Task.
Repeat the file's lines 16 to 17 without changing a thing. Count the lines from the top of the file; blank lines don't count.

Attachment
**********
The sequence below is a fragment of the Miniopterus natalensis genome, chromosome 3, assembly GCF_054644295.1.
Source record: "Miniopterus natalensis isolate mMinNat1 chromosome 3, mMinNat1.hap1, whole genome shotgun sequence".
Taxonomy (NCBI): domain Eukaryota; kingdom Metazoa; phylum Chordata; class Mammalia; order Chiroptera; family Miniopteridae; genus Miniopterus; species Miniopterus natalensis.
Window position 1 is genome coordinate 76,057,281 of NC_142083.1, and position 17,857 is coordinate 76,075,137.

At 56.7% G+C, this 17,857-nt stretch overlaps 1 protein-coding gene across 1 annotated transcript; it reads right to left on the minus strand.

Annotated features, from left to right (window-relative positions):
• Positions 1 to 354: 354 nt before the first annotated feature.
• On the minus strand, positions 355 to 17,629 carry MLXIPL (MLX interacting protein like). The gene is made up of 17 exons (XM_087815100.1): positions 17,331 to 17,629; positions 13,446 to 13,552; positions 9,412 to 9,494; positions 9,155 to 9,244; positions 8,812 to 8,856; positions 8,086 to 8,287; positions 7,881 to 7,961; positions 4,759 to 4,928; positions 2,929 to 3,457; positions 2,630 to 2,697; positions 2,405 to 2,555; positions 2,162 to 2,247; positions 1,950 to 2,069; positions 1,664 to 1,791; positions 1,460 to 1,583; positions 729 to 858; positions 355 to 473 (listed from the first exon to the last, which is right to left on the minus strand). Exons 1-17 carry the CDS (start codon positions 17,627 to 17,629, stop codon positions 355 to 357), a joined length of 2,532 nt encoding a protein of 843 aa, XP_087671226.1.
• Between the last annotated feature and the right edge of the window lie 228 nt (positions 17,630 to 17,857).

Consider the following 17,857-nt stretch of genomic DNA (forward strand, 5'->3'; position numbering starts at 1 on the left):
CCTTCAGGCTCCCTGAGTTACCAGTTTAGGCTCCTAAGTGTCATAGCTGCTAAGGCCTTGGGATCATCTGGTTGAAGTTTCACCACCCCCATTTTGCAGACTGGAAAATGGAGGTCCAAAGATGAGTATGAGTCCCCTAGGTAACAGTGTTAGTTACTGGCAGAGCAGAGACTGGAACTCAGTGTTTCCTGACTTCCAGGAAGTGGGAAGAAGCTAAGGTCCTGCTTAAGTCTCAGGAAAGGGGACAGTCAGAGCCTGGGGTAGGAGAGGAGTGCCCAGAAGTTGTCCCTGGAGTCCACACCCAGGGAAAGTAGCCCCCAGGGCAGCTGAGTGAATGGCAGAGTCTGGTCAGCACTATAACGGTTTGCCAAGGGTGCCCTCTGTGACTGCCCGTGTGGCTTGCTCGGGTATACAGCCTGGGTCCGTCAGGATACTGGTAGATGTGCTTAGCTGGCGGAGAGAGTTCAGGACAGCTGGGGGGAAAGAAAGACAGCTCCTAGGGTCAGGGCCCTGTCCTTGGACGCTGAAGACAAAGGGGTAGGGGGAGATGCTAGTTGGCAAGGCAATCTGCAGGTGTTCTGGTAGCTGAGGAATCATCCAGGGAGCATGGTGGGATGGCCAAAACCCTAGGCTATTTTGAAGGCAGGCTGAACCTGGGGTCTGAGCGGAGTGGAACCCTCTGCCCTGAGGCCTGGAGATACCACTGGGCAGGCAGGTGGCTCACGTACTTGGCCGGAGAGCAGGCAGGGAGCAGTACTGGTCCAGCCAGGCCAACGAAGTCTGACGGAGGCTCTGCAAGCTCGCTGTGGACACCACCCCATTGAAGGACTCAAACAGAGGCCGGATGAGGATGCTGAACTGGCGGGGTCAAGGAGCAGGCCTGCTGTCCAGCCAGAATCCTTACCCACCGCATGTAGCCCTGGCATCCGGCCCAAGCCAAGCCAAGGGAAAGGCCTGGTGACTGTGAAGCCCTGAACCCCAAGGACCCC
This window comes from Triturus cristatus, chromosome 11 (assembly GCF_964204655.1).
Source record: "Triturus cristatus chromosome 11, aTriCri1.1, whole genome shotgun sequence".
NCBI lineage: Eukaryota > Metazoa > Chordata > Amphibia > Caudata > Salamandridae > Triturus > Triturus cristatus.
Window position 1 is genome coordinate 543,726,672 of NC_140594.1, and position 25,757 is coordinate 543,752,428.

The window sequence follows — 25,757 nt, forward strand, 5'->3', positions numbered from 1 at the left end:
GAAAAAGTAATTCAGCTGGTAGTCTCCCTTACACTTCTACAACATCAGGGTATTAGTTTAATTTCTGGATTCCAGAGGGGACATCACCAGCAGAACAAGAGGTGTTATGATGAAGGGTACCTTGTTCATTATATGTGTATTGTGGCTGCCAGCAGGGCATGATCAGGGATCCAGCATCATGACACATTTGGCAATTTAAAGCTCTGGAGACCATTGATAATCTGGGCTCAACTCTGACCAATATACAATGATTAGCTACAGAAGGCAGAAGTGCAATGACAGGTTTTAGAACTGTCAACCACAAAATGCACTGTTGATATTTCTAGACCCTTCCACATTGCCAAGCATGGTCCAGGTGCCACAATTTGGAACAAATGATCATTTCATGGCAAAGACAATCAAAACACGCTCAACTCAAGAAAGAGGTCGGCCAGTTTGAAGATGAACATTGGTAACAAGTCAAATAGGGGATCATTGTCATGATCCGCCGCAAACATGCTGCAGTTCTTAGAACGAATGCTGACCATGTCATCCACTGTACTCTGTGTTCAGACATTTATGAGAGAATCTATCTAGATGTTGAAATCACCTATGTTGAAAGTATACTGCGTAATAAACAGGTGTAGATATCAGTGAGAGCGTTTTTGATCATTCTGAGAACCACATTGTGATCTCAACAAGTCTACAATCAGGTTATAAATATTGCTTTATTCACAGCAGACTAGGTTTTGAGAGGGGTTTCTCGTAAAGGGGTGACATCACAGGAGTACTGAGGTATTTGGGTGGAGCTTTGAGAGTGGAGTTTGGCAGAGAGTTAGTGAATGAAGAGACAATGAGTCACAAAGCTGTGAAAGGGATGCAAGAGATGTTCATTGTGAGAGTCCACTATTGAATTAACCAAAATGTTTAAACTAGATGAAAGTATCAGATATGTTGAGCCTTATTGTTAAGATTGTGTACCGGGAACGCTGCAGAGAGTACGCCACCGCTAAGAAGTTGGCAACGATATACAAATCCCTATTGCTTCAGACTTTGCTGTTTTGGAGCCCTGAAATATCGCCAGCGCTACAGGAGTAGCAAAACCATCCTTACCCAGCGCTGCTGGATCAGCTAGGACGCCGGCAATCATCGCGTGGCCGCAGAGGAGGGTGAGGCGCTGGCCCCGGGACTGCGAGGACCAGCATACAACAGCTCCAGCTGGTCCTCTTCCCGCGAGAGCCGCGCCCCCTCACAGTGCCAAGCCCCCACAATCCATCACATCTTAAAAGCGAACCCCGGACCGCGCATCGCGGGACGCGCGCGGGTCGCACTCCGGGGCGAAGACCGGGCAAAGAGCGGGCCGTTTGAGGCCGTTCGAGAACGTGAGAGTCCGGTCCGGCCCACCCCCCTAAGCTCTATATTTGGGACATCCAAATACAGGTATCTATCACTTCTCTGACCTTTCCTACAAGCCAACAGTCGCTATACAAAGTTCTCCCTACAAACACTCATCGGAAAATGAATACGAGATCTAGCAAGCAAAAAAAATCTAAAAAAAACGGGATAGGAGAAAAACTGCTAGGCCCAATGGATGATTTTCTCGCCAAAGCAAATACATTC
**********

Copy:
The window sequence follows — 25,757 nt, forward strand, 5'->3', positions numbered from 1 at the left end:
GAAAAAGTAATTCAGCTGGTAGTCTCCCTTACACTTCTACAACATCAGGGTATTAGTTTAATTTCTGGATTCCAGAGGGGACATCACCAGCAGAACAAGAGGTGTTATGATGAAGGGTACCTTGTTCATTATATGTGTATTGTGGCTGCCAGCAGGGCATGATCAGGGATCCAGCATCATGACACATTTGGCAATTTAAAGCTCTGGAGACCATTGATAATCTGGGCTCAACTCTGACCAATATACAATGATTAGCTACAGAAGGCAGAAGTGCAATGACAGGTTTTAGAACTGTCAACCACAAAATGCACTGTTGATATTTCTAGACCCTTCCACATTGCCAAGCATGGTCCAGGTGCCACAATTTGGAACAAATGATCATTTCATGGCAAAGACAATCAAAACACGCTCAACTCAAGAAAGAGGTCGGCCAGTTTGAAGATGAACATTGGTAACAAGTCAAATAGGGGATCATTGTCATGATCCGCCGCAAACATGCTGCAGTTCTTAGAACGAATGCTGACCATGTCATCCACTGTACTCTGTGTTCAGACATTTATGAGAGAATCTATCTAGATGTTGAAATCACCTATGTTGAAAGTATACTGCGTAATAAACAGGTGTAGATATCAGTGAGAGCGTTTTTGATCATTCTGAGAACCACATTGTGATCTCAACAAGTCTACAATCAGGTTATAAATATTGCTTTATTCACAGCAGACTAGGTTTTGAGAGGGGTTTCTCGTAAAGGGGTGACATCACAGGAGTACTGAGGTATTTGGGTGGAGCTTTGAGAGTGGAGTTTGGCAGAGAGTTAGTGAATGAAGAGACAATGAGTCACAAAGCTGTGAAAGGGATGCAAGAGATGTTCATTGTGAGAGTCCACTATTGAATTAACCAAAATGTTTAAACTAGATGAAAGTATCAGATATGTTGAGCCTTATTGTTAAGATTGTGTACCGGGAACGCTGCAGAGAGTACGCCACCGCTAAGAAGTTGGCAACGATATACAAATCCCTATTGCTTCAGACTTTGCTGTTTTGGAGCCCTGAAATATCGCCAGCGCTACAGGAGTAGCAAAACCATCCTTACCCAGCGCTGCTGGATCAGCTAGGACGCCGGCAATCATCGCGTGGCCGCAGAGGAGGGTGAGGCGCTGGCCCCGGGACTGCGAGGACCAGCATACAACAGCTCCAGCTGGTCCTCTTCCCGCGAGAGCCGCGCCCCCTCACAGTGCCAAGCCCCCACAATCCATCACATCTTAAAAGCGAACCCCGGACCGCGCATCGCGGGACGCGCGCGGGTCGCACTCCGGGGCGAAGACCGGGCAAAGAGCGGGCCGTTTGAGGCCGTTCGAGAACGTGAGAGTCCGGTCCGGCCCACCCCCCTAAGCTCTATATTTGGGACATCCAAATACAGGTATCTATCACTTCTCTGACCTTTCCTACAAGCCAACAGTCGCTATACAAAGTTCTCCCTACAAACACTCATCGGAAAATGAATACGAGATCTAGCAAGCAAAAAAAATCTAAAAAAAACGGGATAGGAGAAAAACTGCTAGGCCCAATGGATGATTTTCTCGCCAAAGCAAATACATTC